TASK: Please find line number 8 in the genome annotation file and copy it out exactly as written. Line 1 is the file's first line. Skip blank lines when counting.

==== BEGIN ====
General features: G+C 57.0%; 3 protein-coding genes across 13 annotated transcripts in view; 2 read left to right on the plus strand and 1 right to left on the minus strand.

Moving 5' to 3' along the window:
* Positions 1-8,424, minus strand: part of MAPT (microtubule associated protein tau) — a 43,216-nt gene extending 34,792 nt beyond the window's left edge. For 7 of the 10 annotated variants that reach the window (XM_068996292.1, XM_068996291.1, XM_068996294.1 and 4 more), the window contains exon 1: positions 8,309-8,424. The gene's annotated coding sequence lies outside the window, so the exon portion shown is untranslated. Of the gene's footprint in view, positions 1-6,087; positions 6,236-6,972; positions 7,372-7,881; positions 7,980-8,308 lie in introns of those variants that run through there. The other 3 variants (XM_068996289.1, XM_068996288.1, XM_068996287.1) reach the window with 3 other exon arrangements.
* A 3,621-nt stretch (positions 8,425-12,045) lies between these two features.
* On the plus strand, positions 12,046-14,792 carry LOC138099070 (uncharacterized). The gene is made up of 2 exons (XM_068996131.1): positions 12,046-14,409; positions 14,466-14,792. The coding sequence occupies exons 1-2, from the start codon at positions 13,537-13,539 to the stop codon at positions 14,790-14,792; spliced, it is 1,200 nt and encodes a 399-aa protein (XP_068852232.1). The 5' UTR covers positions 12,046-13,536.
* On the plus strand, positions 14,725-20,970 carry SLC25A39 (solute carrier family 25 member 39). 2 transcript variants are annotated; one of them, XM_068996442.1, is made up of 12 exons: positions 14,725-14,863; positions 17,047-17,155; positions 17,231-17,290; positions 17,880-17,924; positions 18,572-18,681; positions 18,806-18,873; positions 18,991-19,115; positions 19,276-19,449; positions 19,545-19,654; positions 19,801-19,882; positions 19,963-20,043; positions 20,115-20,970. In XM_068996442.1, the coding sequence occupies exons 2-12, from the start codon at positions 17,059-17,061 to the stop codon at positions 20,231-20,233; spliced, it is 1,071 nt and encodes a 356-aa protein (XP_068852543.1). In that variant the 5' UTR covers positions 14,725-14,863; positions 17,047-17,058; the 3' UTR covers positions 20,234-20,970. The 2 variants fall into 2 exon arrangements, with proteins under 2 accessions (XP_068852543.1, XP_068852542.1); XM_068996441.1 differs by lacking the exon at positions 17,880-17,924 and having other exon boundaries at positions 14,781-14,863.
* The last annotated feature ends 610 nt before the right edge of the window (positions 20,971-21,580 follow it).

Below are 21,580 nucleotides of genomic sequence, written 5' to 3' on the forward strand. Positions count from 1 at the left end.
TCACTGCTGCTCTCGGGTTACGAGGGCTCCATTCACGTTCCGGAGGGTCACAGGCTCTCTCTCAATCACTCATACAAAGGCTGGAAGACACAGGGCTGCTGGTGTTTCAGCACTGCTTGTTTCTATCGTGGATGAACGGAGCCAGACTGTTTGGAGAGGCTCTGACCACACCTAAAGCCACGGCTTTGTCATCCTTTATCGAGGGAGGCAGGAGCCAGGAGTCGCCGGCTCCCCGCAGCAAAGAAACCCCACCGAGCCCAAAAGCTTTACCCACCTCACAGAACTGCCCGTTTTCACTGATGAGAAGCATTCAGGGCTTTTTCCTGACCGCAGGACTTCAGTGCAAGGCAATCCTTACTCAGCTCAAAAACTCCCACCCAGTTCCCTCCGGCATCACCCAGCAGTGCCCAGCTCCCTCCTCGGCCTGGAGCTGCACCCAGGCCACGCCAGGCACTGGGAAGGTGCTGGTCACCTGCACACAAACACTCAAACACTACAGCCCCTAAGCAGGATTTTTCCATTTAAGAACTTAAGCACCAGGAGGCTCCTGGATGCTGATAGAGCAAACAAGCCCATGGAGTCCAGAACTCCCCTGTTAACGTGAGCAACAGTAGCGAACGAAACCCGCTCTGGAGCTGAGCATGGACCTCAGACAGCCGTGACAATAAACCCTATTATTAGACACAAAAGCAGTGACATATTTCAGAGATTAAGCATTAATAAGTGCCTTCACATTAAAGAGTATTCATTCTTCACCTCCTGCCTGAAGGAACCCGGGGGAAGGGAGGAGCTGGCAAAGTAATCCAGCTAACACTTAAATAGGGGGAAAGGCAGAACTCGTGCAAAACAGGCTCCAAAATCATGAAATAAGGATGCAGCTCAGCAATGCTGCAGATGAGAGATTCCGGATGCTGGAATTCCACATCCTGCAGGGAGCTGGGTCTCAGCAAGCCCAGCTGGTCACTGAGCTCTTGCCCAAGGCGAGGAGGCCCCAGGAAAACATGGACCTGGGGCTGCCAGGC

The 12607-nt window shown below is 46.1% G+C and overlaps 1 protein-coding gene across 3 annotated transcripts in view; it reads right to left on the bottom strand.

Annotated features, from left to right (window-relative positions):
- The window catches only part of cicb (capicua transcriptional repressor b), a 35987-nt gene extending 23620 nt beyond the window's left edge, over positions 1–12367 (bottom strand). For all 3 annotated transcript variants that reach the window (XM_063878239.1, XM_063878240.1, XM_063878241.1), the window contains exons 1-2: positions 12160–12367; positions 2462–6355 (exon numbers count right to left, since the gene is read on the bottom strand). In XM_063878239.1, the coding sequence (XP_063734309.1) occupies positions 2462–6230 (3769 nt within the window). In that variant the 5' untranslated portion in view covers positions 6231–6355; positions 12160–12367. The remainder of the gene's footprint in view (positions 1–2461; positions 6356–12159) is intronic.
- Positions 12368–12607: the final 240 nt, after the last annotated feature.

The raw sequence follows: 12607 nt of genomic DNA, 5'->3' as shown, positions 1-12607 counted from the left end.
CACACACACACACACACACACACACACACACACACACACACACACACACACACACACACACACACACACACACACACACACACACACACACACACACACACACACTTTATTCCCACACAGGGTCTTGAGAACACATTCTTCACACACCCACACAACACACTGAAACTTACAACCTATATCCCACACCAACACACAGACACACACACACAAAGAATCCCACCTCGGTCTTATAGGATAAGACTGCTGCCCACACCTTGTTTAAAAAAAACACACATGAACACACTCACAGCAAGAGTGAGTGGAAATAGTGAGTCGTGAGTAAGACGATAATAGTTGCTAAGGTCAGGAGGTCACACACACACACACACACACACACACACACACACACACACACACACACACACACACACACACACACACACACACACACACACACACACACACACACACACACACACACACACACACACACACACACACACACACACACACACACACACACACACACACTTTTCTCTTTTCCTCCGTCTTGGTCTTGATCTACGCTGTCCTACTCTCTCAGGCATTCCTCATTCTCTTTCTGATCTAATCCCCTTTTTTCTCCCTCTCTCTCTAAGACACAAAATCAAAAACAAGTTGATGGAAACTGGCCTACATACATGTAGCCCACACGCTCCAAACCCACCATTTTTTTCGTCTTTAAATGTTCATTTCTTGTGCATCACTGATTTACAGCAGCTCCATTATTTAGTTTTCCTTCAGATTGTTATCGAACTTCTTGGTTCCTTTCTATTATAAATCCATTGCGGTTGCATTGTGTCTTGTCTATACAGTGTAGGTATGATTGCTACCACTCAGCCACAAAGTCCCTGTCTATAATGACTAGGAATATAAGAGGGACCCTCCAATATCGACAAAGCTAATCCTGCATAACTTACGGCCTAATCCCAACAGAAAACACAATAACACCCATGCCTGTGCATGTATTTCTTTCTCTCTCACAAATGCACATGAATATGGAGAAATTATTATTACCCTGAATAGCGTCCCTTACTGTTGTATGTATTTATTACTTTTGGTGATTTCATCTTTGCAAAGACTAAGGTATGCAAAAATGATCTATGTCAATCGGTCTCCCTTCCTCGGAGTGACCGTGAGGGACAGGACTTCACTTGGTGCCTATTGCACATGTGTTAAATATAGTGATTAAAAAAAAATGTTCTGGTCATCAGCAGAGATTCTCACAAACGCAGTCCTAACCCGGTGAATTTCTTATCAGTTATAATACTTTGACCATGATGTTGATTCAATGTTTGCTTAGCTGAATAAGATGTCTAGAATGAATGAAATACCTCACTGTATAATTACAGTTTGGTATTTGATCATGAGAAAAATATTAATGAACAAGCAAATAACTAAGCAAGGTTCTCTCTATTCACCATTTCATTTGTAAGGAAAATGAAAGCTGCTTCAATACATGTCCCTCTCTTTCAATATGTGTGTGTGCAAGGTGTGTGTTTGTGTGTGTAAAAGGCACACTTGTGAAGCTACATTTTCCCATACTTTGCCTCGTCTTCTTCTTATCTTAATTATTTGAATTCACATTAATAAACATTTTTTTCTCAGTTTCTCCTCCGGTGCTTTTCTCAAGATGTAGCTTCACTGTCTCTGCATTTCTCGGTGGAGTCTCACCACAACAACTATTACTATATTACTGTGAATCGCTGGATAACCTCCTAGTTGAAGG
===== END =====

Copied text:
Below are 21,580 nucleotides of genomic sequence, written 5' to 3' on the forward strand. Positions count from 1 at the left end.